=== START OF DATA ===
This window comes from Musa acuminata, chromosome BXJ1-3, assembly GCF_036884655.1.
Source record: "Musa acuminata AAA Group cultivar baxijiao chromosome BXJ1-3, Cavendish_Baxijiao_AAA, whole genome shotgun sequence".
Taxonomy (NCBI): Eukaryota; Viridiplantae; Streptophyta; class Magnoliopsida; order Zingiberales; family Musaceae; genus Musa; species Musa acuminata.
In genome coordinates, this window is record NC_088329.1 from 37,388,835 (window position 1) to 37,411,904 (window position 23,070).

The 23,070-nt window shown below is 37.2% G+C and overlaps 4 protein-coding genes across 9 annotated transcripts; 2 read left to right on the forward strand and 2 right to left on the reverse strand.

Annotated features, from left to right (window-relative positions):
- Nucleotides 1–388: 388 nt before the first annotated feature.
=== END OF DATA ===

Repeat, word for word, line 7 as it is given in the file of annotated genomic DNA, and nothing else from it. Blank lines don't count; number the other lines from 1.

- Nucleotides 1–388: 388 nt before the first annotated feature.